Cowboy, clinician and horseman Bryan Neubert shares his insight into starting ranch colts.
By Bryan Neubert with Jim Bret Campbell in The American Quarter Horse Journal
Once the horse has softened and accepted the lessons from Part 1, he’s ready for me to prepare him to carry a rider. Remember to stay soft and quiet as you get on. I’ll slowly introduce my weight in the stirrup and just let him get used to the feel before I proceed. (See the photo gallery.) I’m also ready to step back down, draw his head toward me and move his hindquarters away from me to prevent him from pulling away or kicking me. After he accepts my weight in one stirrup, I lean over and rub him on the shoulder and hip on the right side. I might also move the fender of the offside stirrup a little to get him used to the movement. When he’s handling this well, I step into the saddle, remembering to stay soft and quiet.
Once I’m there, I don’t worry about trying to guide him much. I’ll let him adjust to the extra weight. I have a Cheyenne roll on the back of my saddle, and I’ll hold on to that in case he bucks. They almost never do if they are prepared up to this point.
A Little Guidance
As the colt settles down, I begin to guide him a little bit with the lead rope. Introduce a little bit at a time, and don’t expect him to handle like a broke horse. I might have to use my legs or the end of my lead rope to encourage him to move forward. You can also begin using your lead rope, twirling it to get him ready to be roped on.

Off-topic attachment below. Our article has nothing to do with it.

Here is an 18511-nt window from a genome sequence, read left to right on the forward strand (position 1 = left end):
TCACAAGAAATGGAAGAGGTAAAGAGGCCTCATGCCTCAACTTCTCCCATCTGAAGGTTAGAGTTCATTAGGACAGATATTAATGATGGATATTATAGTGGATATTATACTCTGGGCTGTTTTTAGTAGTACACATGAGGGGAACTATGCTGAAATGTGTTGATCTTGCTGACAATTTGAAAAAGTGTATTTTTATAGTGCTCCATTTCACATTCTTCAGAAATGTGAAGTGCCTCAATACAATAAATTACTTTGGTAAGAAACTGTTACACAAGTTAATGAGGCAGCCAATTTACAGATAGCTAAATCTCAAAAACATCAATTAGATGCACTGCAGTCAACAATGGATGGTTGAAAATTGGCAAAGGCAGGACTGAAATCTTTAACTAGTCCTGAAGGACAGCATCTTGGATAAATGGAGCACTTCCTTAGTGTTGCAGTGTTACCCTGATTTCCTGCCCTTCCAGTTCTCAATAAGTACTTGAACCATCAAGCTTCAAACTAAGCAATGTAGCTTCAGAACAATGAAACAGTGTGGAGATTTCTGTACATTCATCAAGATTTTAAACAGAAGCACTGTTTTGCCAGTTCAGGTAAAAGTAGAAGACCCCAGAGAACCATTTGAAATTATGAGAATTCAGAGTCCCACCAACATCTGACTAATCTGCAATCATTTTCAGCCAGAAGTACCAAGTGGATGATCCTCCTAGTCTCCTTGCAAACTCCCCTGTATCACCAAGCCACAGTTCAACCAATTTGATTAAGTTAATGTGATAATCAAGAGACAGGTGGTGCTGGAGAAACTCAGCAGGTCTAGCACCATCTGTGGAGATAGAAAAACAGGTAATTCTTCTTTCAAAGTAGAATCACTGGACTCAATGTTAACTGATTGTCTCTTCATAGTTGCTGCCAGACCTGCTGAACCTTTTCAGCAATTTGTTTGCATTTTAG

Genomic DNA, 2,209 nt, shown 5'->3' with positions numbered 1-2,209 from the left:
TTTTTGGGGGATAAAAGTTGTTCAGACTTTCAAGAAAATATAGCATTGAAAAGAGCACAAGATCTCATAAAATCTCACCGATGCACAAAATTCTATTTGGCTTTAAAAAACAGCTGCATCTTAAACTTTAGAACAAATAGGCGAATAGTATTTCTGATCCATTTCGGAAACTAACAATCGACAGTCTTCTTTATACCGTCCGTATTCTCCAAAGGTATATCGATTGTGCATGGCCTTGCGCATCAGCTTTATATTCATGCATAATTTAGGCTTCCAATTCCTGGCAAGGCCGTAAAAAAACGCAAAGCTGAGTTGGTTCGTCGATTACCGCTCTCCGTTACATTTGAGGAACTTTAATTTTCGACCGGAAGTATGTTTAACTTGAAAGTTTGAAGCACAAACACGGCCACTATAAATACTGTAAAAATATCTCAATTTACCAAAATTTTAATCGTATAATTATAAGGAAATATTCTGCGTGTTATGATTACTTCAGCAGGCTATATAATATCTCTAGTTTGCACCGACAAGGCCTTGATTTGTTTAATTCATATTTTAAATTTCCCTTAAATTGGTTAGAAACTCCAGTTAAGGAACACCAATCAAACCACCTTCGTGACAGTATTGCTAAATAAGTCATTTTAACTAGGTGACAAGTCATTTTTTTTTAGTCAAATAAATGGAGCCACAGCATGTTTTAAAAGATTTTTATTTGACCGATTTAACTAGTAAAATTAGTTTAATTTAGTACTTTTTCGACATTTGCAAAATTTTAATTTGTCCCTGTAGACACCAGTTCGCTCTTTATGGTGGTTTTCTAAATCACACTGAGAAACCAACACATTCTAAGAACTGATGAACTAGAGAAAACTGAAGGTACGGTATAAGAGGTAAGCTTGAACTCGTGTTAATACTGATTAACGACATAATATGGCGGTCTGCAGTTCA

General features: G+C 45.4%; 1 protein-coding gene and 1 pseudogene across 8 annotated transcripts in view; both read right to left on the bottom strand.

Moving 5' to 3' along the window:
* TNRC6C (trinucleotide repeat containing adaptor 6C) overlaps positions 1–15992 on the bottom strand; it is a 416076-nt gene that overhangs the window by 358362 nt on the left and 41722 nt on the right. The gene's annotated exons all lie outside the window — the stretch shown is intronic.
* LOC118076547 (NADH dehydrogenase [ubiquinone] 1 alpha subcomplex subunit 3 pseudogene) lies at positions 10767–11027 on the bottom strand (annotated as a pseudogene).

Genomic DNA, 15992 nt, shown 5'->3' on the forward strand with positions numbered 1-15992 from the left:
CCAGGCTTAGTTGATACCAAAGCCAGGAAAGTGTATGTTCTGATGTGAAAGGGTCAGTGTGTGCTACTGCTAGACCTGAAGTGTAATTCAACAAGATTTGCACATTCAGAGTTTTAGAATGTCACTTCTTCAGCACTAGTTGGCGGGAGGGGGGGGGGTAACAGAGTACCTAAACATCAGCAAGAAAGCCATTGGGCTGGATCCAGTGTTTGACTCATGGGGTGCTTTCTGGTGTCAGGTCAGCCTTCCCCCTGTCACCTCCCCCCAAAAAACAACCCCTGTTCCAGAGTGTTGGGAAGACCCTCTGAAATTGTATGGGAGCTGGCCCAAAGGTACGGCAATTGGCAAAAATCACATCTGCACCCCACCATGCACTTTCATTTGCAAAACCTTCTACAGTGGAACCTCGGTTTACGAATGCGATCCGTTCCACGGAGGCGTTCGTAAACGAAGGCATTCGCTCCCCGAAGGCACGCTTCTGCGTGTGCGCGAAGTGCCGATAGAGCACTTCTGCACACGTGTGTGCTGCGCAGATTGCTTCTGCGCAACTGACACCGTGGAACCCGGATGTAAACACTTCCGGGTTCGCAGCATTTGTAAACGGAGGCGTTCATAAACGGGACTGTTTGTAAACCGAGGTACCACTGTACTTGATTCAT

When he begins guiding pretty well with the halter and lead rope, then I’ll introduce a snaffle bit and headstall. I might have to give my horse a few minutes to accept the snaffle. That’s fine. He doesn’t have to guide perfectly today. Let him get used to it while working him in the round pen, and he’ll be better prepared to work tomorrow.
As he’s getting more comfortable with the snaffle, I remount and start through all of my suppling exercises using the reins. I’ll be waiting for him to yield instead of trying to make him do anything, and release with the earliest try I recognize.
Move Over, Feet
The colt I’m working with for this article has learned the steps relatively quickly. As mentioned earlier, depending on your horse, you could get to bridling and saddling in minutes or weeks. The important thing to remember is that the more solid he is at handling the little things, the easier he’ll accept bigger things in the future.
This colt, however, was ready for a few more lessons. I began to give him leg pressure, asking him to move his hindquarters. I already taught him this lesson on the ground, but now I’m asking in a different way. I just ask him to move as lightly as possible with my leg. If he even takes one step, I relieve the pressure. As he begins to understand, I’ll be able to move his hindquarters from one side to the other with very light pressure. That will come in handy for opening gates or sorting cows and in general getting control of his whole body.
Tomorrow, this colt would probably be OK to take out on a little ride around the yard. Your colt might learn faster or slower. Always remember to let the horse tell you when he’s ready to move on, and you’ll have a better riding horse for years.
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